“Continuing a theme, trust has become more important than ever. A recent legacy of political scandals, failing businesses and fake news has impacted what the public believes, so PR practitioners will be spending much of their time this year working on building trust and credibility for their clients.

“With the impact of the Ukraine War, cost of living crisis and energy rises, I believe there will also be a shift towards more empathetic communication. This will become a key part of successful PR campaigns, which aim not only to engage but to inspire, creating content that resonates deeply and forges authentic connections.”


Rich Leigh, Founder of Radioactive PR



“We can’t look ahead in PR without looking immediately backwards – and Christ, as with the wider media, it’s been a topsy-turvy few years.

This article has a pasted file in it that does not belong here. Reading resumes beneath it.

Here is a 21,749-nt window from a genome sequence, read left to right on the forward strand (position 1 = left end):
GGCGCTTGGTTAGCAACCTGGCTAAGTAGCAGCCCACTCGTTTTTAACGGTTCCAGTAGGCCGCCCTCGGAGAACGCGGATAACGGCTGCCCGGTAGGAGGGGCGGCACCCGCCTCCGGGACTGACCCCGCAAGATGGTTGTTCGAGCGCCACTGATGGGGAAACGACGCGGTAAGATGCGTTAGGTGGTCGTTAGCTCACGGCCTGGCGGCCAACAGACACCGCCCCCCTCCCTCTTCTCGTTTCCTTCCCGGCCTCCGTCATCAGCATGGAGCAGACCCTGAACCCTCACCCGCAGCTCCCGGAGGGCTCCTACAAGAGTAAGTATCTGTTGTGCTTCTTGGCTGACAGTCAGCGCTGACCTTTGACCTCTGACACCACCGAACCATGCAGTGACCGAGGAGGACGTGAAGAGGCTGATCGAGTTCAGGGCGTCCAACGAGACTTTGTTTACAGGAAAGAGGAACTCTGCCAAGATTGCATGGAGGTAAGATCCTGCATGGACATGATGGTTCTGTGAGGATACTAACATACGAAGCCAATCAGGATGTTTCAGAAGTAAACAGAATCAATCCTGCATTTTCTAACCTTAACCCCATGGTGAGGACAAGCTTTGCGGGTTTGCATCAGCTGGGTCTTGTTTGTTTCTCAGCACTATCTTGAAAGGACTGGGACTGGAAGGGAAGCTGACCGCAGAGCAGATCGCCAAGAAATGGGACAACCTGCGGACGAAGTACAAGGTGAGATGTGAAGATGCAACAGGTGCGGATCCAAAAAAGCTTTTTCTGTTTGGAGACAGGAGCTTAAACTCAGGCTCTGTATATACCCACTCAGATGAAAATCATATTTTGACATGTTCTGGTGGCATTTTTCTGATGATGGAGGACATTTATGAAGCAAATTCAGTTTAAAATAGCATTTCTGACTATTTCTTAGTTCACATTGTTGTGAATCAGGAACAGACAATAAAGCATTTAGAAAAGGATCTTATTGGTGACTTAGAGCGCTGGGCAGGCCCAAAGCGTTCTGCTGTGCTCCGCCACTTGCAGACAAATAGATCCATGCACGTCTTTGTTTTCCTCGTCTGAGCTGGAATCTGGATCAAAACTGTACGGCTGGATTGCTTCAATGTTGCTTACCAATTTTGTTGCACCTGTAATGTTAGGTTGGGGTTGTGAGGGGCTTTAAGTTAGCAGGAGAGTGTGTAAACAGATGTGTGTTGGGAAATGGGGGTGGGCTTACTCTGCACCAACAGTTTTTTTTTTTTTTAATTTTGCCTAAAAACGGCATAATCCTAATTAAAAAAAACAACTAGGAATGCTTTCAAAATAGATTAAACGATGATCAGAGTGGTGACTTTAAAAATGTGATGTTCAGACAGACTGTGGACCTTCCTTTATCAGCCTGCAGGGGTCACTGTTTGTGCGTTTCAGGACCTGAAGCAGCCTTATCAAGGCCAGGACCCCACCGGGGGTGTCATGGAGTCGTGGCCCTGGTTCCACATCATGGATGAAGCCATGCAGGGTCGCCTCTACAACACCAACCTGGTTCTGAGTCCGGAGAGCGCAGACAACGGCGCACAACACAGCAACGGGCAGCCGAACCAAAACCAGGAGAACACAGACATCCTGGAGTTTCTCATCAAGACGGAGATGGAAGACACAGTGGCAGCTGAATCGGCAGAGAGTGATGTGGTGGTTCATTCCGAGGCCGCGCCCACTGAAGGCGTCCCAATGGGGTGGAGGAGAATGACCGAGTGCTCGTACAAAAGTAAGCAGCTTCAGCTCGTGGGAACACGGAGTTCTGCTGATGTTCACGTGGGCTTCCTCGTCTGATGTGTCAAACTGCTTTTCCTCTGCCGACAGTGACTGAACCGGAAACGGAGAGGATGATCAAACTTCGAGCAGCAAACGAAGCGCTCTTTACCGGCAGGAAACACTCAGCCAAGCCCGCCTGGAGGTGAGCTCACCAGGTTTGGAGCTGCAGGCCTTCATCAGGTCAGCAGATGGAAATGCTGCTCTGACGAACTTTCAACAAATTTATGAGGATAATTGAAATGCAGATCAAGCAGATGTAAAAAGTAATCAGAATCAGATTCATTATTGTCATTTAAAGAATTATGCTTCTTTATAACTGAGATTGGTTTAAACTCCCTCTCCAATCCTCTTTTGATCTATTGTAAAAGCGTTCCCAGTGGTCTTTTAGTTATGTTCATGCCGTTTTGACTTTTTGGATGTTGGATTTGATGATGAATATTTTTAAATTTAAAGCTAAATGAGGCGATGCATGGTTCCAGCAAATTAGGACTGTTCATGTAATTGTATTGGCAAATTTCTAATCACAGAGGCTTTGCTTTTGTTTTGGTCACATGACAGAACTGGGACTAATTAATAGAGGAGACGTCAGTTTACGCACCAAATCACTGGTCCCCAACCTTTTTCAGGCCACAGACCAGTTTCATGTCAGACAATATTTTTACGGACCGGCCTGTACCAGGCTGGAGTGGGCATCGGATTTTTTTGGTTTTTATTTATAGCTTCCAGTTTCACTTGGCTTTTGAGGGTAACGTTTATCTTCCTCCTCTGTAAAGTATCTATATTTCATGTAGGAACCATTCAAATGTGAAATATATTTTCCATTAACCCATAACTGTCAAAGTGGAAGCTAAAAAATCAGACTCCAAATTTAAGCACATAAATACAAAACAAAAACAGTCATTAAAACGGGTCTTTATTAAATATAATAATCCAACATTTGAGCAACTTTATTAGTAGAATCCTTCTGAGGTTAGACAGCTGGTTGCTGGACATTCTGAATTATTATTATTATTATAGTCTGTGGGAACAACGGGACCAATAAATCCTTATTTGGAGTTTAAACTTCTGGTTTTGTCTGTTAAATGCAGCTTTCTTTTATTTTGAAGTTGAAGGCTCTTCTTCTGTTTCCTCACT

“In terms of recovery to pre-Covid levels of recruitment, ‘advertising, marketing and PR’ is one of the worst-hit industries. We’re still seeing agencies shutting up shop as many – quietly – try to make sense of a bruised industry. I don’t think I’ve spoken to a single agency founder in the last year or two that hasn’t either made redundancies or ummed and ahhed over the need to replace outgoing staff.

“Client caution with regards to spending is as prevalent, or perhaps even more so, than it was in 2008 when I first started working in PR, during the Credit Crunch. It has meant more short-term projects and fewer retainers – with more companies taking on PR themselves, or doing away with it while they tie scoutknots in their purse strings.

“The shiny lure of AI isn’t going to have PR agency bosses rushing to spend already-squeezed margins on new employees. Brand budgets will hopefully balance back out as people realise PR and true brand-building can’t be replaced by paid-social spending, but I think the recent-years influx of SEO cash into link-building will, mostly, be spent elsewhere.